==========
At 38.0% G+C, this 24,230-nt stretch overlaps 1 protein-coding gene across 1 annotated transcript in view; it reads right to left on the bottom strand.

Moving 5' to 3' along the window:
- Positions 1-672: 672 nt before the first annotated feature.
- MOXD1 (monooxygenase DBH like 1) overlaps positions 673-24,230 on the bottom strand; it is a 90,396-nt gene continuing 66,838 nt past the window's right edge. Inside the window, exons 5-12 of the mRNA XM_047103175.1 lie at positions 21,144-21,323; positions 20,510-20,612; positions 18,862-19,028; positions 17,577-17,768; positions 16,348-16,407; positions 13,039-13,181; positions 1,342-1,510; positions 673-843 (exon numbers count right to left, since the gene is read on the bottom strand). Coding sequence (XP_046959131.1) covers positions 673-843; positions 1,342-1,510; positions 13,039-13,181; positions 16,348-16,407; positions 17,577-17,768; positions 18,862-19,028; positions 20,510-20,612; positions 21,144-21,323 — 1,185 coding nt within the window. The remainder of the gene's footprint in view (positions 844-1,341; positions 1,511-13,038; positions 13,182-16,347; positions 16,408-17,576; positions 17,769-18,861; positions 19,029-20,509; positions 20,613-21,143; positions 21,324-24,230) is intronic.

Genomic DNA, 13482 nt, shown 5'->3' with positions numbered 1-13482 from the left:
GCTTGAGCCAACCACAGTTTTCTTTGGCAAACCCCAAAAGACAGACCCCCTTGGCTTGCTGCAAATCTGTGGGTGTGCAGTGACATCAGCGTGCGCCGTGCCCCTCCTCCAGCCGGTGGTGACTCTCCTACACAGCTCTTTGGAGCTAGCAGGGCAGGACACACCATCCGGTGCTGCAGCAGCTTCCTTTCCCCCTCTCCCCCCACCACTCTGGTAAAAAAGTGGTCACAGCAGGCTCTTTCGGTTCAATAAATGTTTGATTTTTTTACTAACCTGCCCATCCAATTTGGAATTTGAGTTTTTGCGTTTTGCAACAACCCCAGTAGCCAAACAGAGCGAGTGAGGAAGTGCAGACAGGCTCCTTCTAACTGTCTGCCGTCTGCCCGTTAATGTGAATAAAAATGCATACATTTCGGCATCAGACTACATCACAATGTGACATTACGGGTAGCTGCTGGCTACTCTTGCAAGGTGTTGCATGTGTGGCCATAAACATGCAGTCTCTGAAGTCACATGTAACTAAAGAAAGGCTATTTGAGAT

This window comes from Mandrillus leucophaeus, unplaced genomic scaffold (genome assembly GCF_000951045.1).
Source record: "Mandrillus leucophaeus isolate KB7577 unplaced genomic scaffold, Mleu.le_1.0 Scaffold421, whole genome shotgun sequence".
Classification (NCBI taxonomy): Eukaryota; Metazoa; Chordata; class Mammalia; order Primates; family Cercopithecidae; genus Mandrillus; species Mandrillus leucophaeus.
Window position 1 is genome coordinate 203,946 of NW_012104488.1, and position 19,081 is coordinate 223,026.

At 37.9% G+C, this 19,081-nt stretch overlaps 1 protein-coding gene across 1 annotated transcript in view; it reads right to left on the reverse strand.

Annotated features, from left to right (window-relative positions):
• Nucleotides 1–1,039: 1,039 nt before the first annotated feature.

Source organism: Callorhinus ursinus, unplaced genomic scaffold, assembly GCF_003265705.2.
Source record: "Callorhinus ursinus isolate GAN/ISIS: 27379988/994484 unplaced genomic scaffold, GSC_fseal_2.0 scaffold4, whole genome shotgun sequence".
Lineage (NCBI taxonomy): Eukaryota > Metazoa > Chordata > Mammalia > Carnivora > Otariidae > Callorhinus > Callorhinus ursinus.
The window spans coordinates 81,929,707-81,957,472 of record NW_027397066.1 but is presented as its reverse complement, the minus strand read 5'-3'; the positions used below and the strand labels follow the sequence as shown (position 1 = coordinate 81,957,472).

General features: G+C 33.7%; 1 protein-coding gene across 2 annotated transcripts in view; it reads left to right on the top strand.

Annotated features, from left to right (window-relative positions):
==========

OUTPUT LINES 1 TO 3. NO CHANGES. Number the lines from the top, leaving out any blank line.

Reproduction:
At 38.0% G+C, this 24,230-nt stretch overlaps 1 protein-coding gene across 1 annotated transcript in view; it reads right to left on the bottom strand.

Moving 5' to 3' along the window:
- Positions 1-672: 672 nt before the first annotated feature.